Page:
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Author: Rose, Caroline Starr
As tensions rise between the English settlers and the Native peoples on Roanoke Island, twelve-year-old Alis forms an impossible friendship with a native girl named Kimi.
|Accelerated Reader Information:|
Interest Level: MG
Reading Level: 4.50
Points: 4.0 Quiz: 173966
|Reading Counts Information:|
Interest Level: 6-8
Reading Level: 4.30
Points: 8.0 Quiz: 66253
Common Core Standards
Grade 5 → Reading → RL Literature → 5.RL Key Ideas & Details
Grade 5 → Reading → RL Literature → 5.RL Craft & Structure
Grade 6 → Reading → RL Literature → 6.RL Key Ideas & Details
Grade 6 → Reading → RL Literature → 6.RL Craft & Structure
Kirkus Reviews (01/01/15)
School Library Journal (02/01/15)
Full Text Reviews:
Booklist - 03/01/2015 Twelve-year-old Alis and her parents are among the English settlers who land on Roanoke Island in 1587 expecting to join the colony there. Finding only an empty settlement and some human bones, they struggle to survive on their own. Though they fear the local Indians and that fear quickly escalates, Alis slips out of the settlement repeatedly, makes contact with an Indian girl named Kimi, and befriends her. Gradually they become as close as sisters. When the tension between their peoples turns to violence, Alis takes an unusual path. In an appended author’s note, Rose relates what is known about the Lost Colony and what changes she has made, such as placing a girl among the settlers. Written in blank verse, the first-person narrative alternates between Alis and Kimi, offering insights into both cultures as well as the girls’ characters and their personal stories. The use of different typefaces works well to differentiate the two voices, which occasionally appear in tandem when the girls are together. An imaginative historical novel with two sympathetic protagonists. - Copyright 2015 Booklist.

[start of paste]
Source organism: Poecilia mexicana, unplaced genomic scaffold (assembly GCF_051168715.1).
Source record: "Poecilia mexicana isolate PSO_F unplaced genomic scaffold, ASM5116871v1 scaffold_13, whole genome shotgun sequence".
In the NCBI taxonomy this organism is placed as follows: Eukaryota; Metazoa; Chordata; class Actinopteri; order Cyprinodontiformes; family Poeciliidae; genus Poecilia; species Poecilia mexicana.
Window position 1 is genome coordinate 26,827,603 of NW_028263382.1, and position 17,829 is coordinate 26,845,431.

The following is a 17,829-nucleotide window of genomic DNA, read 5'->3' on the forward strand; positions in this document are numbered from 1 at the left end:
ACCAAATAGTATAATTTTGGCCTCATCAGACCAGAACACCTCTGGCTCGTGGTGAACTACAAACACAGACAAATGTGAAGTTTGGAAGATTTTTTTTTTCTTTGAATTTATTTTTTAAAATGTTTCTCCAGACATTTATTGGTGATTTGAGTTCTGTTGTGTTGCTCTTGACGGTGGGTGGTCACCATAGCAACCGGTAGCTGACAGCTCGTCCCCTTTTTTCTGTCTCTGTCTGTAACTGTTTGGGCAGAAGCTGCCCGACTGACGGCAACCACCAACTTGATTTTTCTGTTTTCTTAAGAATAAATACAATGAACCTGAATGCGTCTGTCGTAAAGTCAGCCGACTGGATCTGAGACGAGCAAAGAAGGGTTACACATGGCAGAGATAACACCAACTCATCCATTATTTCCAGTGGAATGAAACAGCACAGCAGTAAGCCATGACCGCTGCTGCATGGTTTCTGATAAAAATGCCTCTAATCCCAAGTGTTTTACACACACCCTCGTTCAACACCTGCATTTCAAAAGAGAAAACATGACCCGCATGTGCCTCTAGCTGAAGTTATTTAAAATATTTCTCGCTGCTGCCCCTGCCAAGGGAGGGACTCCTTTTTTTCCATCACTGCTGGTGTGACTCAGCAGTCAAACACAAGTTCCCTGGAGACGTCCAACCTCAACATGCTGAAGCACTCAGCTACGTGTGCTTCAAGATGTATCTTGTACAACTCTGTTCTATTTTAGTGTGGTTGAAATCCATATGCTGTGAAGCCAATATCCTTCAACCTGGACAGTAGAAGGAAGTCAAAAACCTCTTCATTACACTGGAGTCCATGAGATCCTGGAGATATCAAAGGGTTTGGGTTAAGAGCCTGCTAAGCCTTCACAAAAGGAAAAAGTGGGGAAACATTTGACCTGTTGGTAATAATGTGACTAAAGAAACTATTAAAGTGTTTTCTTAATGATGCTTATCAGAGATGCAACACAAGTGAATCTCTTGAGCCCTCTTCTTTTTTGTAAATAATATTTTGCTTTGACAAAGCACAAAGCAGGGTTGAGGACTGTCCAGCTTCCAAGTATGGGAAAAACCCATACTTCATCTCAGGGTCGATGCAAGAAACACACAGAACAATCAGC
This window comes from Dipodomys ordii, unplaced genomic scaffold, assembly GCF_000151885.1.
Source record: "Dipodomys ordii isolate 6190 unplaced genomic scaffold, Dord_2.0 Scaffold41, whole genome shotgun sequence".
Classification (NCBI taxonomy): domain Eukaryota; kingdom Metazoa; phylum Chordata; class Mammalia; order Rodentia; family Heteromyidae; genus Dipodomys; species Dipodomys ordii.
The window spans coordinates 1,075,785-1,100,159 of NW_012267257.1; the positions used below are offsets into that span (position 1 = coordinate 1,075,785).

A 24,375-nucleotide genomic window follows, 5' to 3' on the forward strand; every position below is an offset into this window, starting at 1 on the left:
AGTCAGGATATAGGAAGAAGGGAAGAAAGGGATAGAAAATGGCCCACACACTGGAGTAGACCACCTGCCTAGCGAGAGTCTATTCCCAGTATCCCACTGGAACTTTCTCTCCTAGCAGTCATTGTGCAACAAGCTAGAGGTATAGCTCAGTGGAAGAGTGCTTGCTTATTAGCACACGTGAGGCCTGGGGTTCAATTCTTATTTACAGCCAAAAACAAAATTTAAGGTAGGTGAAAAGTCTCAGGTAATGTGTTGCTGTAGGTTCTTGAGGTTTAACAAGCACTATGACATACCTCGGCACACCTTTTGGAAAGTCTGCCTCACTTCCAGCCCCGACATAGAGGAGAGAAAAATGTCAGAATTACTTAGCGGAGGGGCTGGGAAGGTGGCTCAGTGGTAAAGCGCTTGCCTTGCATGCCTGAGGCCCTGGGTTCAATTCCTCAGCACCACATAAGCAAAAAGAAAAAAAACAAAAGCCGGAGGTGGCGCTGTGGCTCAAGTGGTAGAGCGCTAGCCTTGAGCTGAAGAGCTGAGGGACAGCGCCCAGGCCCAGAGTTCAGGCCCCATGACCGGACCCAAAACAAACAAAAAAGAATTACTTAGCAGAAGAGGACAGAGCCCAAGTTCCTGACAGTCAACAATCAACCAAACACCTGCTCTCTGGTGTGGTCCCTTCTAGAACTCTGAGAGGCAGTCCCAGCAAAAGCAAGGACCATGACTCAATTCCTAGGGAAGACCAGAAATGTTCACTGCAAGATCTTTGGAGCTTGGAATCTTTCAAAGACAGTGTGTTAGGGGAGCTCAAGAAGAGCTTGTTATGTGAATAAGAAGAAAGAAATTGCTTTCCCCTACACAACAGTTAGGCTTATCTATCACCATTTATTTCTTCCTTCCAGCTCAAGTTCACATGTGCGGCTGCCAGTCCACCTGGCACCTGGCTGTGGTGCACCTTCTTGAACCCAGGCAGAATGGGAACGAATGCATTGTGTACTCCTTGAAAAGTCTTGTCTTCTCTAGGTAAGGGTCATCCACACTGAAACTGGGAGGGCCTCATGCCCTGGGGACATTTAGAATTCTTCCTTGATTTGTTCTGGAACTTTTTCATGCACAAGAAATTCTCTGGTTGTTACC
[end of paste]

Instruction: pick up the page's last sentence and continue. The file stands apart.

School Library Journal - 02/01/2015 Gr 4–7—Like Rose's debut novel, May B. (Random, 2012), Blue Birds is historical fiction told in free verse. Set in the late 1580s, the story centers on two young girls who forge an unlikely bond, one which defies the conventions of their respective communities and threatens to shatter an already fragile détente. Alis is a colonist who's just arrived on the island of Roanoke with her family and a small band of English men and women intent on settling the New World. Kimi is a young Roanoke girl who watches the arrival of the white folk with a mixture of curiosity and trepidation. Over time, even as tensions mount and violence erupts between the two peoples, the young women find each other amid the confusion, hatred, and ignorance—communicating through gestures and simple words. Told in alternating voices, rendered in distinct font styles for each girl, the verses allow readers to see their relationship evolve from one of tentative friendship to a deep bond of sisterhood. As the girls become closer, their poems occasionally share a page, the short stanzas working together as meaning and understanding is reached. Rose's writing is accessible and filled with rich details describing the setting: the rough and ragged barracks in which the settlers strive to make a home as well as the vibrant natural beauty of Kimi's village and surrounding woods. Based loosely on the slim evidence surrounding the events of the infamous Lost Colony of Roanoke, Rose takes some liberties with history (explained in an author's note): there was no record of a young woman—other than wives and mothers—being among the group of settlers during that time period. Similarly, the actual whereabouts of the missing settlers is one of history's great mysteries. The tough choices the characters must make are, on the whole, believable outgrowths of their burgeoning bond. The ending, however, may stretch credulity for some readers. VERDICT With two compelling main characters and an abundance of rich historical detail, Rose's latest novel offers much to discuss and much to appreciate.—Kiera Parrott, School Library Journal - Copyright 2015 Publishers Weekly, Library Journal and/or School Library Journal used with permission.